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Safety-Critical Design

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Published in 2016-8-7 01:21:25 | Show all floors |Read mode
When I write a program having crude timing loops, even if I can increase the priority of the program, there is still the worry that some other task will occupy the CPU and the loop timing will not be met.
Suggestion: have a mechanism that assigns my program to one of the cores and refuses to allow any other program to use that core.

Notes:
- There may still be contentions for accesses to peripherals, but they should have a minor effect on timing loops.
- I'm not sure how to handle requests to the kernel when other cores are also requesting kernel services ... are they guaranteed to be of short duration?
- This is an inefficient use of resources (my program could be sleeping during a "delay" function but still refuse access to the core), but I believe this concept is still marketable, especially in safety-critical applications.

Or is there another way of dealing with this issue? There is a whole industry interested in safety-critical computers.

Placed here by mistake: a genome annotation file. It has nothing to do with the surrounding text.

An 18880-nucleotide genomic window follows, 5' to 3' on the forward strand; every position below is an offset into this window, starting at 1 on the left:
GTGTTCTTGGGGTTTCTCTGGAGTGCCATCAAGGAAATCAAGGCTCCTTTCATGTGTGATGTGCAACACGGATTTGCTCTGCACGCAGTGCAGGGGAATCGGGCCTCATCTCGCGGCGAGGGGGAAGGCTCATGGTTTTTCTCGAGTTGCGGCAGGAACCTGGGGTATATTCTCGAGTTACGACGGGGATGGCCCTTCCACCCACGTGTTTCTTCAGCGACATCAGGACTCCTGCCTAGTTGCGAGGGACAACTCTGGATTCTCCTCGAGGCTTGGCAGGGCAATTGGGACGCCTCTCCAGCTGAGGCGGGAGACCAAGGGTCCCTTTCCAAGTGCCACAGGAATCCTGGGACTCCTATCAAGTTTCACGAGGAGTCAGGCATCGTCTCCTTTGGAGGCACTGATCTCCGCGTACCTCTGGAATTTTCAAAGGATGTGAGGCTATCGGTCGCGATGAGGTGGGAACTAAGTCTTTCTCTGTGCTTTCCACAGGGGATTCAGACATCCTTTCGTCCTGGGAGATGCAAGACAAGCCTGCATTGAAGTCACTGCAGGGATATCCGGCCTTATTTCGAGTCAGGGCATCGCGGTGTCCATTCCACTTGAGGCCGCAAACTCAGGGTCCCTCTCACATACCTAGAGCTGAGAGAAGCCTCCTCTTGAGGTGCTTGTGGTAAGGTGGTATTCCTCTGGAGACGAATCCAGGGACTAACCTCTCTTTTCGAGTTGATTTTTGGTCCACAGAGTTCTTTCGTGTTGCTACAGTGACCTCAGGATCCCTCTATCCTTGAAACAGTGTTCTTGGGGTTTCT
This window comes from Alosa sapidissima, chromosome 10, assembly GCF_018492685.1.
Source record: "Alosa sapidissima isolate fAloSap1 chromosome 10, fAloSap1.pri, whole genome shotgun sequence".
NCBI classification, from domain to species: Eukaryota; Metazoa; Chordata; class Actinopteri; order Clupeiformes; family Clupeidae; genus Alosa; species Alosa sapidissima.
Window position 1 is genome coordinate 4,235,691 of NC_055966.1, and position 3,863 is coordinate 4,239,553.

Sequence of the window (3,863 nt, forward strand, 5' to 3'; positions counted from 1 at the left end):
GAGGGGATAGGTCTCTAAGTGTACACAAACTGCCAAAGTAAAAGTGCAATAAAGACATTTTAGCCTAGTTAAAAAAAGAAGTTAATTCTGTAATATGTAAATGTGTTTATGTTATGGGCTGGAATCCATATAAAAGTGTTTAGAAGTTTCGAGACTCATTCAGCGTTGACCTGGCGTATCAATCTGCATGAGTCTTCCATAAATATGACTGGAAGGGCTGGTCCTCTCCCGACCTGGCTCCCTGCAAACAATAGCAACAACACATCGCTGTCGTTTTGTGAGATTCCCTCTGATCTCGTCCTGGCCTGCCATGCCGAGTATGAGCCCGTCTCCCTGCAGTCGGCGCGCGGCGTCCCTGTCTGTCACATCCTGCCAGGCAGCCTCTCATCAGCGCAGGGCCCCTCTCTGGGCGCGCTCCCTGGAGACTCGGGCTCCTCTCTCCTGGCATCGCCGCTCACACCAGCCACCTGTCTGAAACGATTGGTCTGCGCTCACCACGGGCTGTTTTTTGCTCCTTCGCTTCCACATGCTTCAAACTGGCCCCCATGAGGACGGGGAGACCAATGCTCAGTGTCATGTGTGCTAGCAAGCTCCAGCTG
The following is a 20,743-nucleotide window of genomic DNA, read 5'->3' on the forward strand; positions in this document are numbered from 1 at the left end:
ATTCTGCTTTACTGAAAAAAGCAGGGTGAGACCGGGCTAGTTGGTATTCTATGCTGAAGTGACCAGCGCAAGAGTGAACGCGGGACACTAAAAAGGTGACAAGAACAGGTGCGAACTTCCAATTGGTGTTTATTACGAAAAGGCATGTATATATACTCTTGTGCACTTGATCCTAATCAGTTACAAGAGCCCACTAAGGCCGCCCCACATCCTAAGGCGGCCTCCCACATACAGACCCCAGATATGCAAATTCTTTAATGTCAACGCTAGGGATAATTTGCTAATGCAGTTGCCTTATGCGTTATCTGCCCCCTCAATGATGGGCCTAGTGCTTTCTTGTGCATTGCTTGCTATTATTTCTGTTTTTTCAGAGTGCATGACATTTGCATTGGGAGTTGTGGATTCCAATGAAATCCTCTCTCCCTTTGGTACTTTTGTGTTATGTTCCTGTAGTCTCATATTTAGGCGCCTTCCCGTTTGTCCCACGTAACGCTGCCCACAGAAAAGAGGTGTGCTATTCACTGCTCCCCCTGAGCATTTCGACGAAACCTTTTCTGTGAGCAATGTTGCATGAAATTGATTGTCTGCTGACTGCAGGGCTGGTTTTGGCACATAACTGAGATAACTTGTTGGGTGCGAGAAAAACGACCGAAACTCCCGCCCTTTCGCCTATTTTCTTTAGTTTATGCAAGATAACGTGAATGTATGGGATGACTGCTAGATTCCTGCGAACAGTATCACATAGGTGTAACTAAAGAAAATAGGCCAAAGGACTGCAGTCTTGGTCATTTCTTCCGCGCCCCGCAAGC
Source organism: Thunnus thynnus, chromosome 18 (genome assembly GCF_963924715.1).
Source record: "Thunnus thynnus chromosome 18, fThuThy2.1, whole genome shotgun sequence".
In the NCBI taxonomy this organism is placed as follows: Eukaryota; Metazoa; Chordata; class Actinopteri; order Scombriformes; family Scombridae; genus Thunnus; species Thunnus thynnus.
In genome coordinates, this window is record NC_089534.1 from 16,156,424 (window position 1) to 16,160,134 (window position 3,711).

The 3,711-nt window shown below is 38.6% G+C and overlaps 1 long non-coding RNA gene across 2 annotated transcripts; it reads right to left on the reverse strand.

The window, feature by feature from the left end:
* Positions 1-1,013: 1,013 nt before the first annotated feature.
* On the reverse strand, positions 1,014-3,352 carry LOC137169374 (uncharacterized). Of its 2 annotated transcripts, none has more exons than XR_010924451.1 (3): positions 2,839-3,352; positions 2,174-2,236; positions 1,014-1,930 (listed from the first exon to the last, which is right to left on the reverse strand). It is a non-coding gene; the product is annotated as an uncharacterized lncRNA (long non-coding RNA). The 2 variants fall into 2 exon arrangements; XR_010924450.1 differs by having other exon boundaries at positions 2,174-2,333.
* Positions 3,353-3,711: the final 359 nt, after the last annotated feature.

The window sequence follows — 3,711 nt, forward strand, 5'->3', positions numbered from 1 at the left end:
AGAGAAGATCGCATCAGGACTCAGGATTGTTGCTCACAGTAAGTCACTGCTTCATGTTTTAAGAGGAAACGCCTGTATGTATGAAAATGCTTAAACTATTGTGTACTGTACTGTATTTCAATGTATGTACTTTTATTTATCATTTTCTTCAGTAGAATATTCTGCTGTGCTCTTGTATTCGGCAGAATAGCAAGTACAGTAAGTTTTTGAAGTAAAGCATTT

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Published in 2022-5-13 20:50:49 | Show all floors
Safety-critical design requires a great deal of planning and testing before it goes into production. Designers must consider all aspects of their system from conception through implementation and maintenance phases. You should consider visiting https://masterbundles.com/graphics/patterns/polka-dot/ source for downloading premium Polka Dot templates. They must also consider the effects that changes can have on the safety of their product or service over time.
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